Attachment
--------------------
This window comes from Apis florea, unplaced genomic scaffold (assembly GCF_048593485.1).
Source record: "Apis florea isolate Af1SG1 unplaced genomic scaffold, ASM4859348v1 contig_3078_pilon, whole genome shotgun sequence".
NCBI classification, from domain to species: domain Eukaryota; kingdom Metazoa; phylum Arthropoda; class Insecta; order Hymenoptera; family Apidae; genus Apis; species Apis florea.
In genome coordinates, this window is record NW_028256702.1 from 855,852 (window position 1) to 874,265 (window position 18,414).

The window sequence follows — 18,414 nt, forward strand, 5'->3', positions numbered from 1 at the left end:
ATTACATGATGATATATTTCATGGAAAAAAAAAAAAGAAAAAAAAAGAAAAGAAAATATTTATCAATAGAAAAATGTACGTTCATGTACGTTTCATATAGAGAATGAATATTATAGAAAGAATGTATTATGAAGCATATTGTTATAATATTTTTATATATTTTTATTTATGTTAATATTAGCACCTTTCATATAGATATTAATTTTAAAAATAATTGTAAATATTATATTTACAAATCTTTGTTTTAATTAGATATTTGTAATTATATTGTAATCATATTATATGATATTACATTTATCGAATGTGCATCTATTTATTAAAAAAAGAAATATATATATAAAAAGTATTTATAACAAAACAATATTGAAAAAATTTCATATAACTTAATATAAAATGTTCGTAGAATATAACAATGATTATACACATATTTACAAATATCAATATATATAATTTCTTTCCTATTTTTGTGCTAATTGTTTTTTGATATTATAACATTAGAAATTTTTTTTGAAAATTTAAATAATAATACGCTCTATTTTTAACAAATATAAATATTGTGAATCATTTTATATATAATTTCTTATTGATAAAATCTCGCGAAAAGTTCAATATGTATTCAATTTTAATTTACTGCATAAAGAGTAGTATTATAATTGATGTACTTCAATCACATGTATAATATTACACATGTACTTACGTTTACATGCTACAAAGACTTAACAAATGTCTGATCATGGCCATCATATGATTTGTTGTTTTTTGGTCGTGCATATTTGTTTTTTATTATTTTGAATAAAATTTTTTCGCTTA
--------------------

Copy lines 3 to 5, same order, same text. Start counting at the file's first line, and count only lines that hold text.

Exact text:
NCBI classification, from domain to species: domain Eukaryota; kingdom Metazoa; phylum Arthropoda; class Insecta; order Hymenoptera; family Apidae; genus Apis; species Apis florea.
In genome coordinates, this window is record NW_028256702.1 from 855,852 (window position 1) to 874,265 (window position 18,414).

The window sequence follows — 18,414 nt, forward strand, 5'->3', positions numbered from 1 at the left end: